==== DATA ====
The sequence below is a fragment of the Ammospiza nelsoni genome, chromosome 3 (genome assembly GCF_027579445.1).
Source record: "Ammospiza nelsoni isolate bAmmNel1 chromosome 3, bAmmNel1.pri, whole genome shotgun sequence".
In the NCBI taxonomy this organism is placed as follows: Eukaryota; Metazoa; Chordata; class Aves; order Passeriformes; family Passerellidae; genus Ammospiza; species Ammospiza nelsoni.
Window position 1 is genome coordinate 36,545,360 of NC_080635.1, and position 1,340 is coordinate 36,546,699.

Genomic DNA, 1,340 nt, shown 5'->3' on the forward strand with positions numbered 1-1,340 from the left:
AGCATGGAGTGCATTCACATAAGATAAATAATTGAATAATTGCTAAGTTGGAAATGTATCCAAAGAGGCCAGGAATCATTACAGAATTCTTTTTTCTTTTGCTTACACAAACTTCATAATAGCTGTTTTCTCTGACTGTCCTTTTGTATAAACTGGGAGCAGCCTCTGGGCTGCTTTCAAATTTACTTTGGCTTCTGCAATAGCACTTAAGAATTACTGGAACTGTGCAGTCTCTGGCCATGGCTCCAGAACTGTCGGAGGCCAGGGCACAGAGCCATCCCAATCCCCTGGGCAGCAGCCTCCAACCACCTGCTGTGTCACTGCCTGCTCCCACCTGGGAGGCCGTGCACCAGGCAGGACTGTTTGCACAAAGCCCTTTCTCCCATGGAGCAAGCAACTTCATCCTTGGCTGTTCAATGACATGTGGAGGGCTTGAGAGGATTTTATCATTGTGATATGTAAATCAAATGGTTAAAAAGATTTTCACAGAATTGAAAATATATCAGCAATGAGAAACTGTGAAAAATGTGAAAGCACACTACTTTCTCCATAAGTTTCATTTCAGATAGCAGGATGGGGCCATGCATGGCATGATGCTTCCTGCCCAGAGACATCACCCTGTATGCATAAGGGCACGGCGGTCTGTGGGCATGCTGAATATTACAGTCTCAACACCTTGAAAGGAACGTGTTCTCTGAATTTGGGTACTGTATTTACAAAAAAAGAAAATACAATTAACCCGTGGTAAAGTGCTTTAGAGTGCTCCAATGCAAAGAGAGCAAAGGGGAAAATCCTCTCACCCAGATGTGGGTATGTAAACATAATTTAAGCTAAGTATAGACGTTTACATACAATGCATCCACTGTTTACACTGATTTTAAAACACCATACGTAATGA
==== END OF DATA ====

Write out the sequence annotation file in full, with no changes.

The sequence below is a fragment of the Ammospiza nelsoni genome, chromosome 3 (genome assembly GCF_027579445.1).
Source record: "Ammospiza nelsoni isolate bAmmNel1 chromosome 3, bAmmNel1.pri, whole genome shotgun sequence".
In the NCBI taxonomy this organism is placed as follows: Eukaryota; Metazoa; Chordata; class Aves; order Passeriformes; family Passerellidae; genus Ammospiza; species Ammospiza nelsoni.
Window position 1 is genome coordinate 36,545,360 of NC_080635.1, and position 1,340 is coordinate 36,546,699.

Genomic DNA, 1,340 nt, shown 5'->3' on the forward strand with positions numbered 1-1,340 from the left:
AGCATGGAGTGCATTCACATAAGATAAATAATTGAATAATTGCTAAGTTGGAAATGTATCCAAAGAGGCCAGGAATCATTACAGAATTCTTTTTTCTTTTGCTTACACAAACTTCATAATAGCTGTTTTCTCTGACTGTCCTTTTGTATAAACTGGGAGCAGCCTCTGGGCTGCTTTCAAATTTACTTTGGCTTCTGCAATAGCACTTAAGAATTACTGGAACTGTGCAGTCTCTGGCCATGGCTCCAGAACTGTCGGAGGCCAGGGCACAGAGCCATCCCAATCCCCTGGGCAGCAGCCTCCAACCACCTGCTGTGTCACTGCCTGCTCCCACCTGGGAGGCCGTGCACCAGGCAGGACTGTTTGCACAAAGCCCTTTCTCCCATGGAGCAAGCAACTTCATCCTTGGCTGTTCAATGACATGTGGAGGGCTTGAGAGGATTTTATCATTGTGATATGTAAATCAAATGGTTAAAAAGATTTTCACAGAATTGAAAATATATCAGCAATGAGAAACTGTGAAAAATGTGAAAGCACACTACTTTCTCCATAAGTTTCATTTCAGATAGCAGGATGGGGCCATGCATGGCATGATGCTTCCTGCCCAGAGACATCACCCTGTATGCATAAGGGCACGGCGGTCTGTGGGCATGCTGAATATTACAGTCTCAACACCTTGAAAGGAACGTGTTCTCTGAATTTGGGTACTGTATTTACAAAAAAAGAAAATACAATTAACCCGTGGTAAAGTGCTTTAGAGTGCTCCAATGCAAAGAGAGCAAAGGGGAAAATCCTCTCACCCAGATGTGGGTATGTAAACATAATTTAAGCTAAGTATAGACGTTTACATACAATGCATCCACTGTTTACACTGATTTTAAAACACCATACGTAATGA